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Chelsea Lane wanted more money than the Warriors were willing to spend

Now we know why Lane left for the Hawks.

NBA: Playoffs-San Antonio Spurs at Golden State Warriors Kelley L Cox-USA TODAY Sports

Earlier in the summer, somewhat surprising news surfaced: Chelsea Lane, head performance therapist for the Golden State Warriors, was leaving the team and joining the Atlanta Hawks.

There was fan speculation as to why she would make the move from such a successful organization with prominent players. Did she want a new challenge, or just a change? Does she prefer Atlanta?

Well, now we know the truth: Golden State wasn’t willing to match the amount of money that Atlanta offered Lane. This came out in a recent episode of Nate Duncan’s Dunc’d On Podcast, featuring Ethan Strauss, who covers the team for The Athletic.

While previewing the Warriors, Duncan and Strauss mention that the Warriors’ ability to recover from injuries has helped them in both the 2017 and 2018 playoffs, and that a turn in that fortune could hurt them this year. Strauss then mentions Lane’s departure, stating that, “We have no idea how to calculate her impact, or whether she matters at all. We have no way of knowing, but she’s out of the picture now, and they’ve had just a complete restructuring of their medical training staff.”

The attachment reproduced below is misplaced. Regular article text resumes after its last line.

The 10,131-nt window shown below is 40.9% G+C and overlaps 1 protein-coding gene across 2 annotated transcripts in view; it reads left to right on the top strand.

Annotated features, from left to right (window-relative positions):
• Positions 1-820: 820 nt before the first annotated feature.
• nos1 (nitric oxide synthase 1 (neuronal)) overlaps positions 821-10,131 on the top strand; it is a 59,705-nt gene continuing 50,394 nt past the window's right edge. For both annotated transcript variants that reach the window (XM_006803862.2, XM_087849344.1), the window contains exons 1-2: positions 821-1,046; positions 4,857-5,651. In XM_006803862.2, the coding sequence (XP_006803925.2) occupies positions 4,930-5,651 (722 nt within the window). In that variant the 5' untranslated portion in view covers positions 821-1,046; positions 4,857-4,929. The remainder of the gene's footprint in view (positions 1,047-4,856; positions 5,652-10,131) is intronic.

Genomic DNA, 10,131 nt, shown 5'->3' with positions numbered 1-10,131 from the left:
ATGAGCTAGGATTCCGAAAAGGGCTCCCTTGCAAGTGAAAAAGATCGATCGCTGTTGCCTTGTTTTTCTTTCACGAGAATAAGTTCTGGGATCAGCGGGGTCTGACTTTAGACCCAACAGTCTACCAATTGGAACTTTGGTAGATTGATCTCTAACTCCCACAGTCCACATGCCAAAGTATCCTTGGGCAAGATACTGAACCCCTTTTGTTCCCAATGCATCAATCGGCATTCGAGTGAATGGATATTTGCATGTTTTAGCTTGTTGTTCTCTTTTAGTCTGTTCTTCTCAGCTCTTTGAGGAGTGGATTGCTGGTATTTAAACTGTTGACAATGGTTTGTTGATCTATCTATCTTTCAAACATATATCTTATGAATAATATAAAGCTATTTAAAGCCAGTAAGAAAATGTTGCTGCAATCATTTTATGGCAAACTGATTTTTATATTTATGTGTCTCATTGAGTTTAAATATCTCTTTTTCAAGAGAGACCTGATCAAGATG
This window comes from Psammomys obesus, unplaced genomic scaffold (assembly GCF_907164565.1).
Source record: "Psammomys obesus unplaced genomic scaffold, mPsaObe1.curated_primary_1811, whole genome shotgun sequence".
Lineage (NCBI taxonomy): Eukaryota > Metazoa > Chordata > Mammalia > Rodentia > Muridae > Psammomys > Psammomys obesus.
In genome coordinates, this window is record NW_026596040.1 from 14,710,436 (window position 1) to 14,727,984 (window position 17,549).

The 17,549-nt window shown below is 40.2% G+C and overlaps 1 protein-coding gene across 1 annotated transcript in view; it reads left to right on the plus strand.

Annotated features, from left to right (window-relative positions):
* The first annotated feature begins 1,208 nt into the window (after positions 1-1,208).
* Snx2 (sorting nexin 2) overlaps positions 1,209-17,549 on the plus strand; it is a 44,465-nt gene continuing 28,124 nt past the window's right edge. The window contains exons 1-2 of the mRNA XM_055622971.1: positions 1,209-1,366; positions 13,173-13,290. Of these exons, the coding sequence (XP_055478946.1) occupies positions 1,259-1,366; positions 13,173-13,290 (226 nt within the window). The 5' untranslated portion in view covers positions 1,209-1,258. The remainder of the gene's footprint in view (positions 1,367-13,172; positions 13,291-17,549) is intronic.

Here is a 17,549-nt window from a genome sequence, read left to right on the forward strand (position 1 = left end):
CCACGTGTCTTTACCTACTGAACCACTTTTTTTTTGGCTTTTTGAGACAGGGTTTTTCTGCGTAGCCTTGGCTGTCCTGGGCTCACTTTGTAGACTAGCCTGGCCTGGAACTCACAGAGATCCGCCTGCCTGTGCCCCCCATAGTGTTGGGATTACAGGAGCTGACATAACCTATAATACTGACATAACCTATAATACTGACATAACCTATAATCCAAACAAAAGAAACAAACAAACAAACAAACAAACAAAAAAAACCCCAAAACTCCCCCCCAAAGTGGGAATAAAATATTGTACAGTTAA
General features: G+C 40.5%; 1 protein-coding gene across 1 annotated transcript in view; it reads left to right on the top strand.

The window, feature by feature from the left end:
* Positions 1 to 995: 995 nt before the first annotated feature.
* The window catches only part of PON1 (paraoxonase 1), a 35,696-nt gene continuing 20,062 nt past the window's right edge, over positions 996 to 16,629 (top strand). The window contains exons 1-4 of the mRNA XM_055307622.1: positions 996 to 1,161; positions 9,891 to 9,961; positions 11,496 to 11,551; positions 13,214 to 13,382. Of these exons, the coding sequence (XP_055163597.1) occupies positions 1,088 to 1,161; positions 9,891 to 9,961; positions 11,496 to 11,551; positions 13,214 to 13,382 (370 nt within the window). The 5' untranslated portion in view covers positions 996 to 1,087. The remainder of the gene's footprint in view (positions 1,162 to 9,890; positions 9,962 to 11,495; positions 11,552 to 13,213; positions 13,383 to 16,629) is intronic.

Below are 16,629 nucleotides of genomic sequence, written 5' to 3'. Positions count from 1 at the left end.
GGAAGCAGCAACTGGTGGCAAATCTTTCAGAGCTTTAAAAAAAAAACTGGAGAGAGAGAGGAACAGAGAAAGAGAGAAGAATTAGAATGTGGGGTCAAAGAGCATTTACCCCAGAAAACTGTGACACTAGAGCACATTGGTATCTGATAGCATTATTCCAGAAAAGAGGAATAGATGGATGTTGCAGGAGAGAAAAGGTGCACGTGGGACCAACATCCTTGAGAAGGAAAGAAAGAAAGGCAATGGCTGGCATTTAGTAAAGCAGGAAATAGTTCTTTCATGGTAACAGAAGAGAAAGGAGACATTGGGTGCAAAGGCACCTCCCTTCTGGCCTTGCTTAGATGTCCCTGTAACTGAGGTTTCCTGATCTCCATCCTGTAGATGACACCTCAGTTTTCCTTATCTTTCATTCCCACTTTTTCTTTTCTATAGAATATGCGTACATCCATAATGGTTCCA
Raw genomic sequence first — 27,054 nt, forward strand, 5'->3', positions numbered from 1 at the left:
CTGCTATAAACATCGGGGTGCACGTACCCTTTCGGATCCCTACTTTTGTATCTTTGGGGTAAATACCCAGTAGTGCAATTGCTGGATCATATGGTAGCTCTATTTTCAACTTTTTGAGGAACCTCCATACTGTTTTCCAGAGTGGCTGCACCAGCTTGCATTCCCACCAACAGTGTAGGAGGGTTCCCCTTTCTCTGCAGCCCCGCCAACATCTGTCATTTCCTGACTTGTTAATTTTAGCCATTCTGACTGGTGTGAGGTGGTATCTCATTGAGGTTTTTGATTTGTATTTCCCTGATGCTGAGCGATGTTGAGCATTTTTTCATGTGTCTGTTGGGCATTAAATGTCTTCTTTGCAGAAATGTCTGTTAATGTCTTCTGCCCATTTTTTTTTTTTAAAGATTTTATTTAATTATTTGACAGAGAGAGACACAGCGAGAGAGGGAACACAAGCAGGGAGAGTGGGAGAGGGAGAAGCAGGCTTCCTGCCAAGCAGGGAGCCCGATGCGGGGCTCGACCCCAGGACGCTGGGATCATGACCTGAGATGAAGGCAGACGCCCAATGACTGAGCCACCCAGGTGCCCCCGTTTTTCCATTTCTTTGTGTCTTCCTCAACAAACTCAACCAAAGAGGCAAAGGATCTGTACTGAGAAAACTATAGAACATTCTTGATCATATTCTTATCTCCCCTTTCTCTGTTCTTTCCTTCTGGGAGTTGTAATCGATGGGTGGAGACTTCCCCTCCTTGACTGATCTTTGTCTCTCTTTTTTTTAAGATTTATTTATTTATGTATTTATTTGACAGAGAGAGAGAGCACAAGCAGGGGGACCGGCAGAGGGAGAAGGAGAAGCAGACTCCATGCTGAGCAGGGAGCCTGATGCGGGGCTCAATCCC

Asked by Duncan why Lane left the club, Strauss was blunt: “Well she wanted more money than they were willing to pay her. That’s how that went.”

Strauss elaborated a bit, saying, “The Warriors, they have a very venture capitalist position on these matters, which is, ‘We’re spending on the players. That’s where the talent is.’ And then maybe on some other fronts there isn’t going to be as much spending, because they think that they can get a better deal or a better person.”

On the one hand, that philosophy shouldn’t at all be surprising for the Warriors. On the other hand, it’s arguably a risky game to play, given how much money the team is willing to spend on players, and how reliant those players are on health.

Still, it’s good to know what the reason was for Lane leaving, though I suspect many fans won’t be too pleased.

If you want to hear the interaction, it starts at about the 37-minute mark. That said, I highly recommend listening to the entire podcast (or, rather, the Warriors segment, which is the first hour), as Duncan is one of the brightest minds in basketball media, and Strauss is a must-read, must-listen voice for any Warriors fan.

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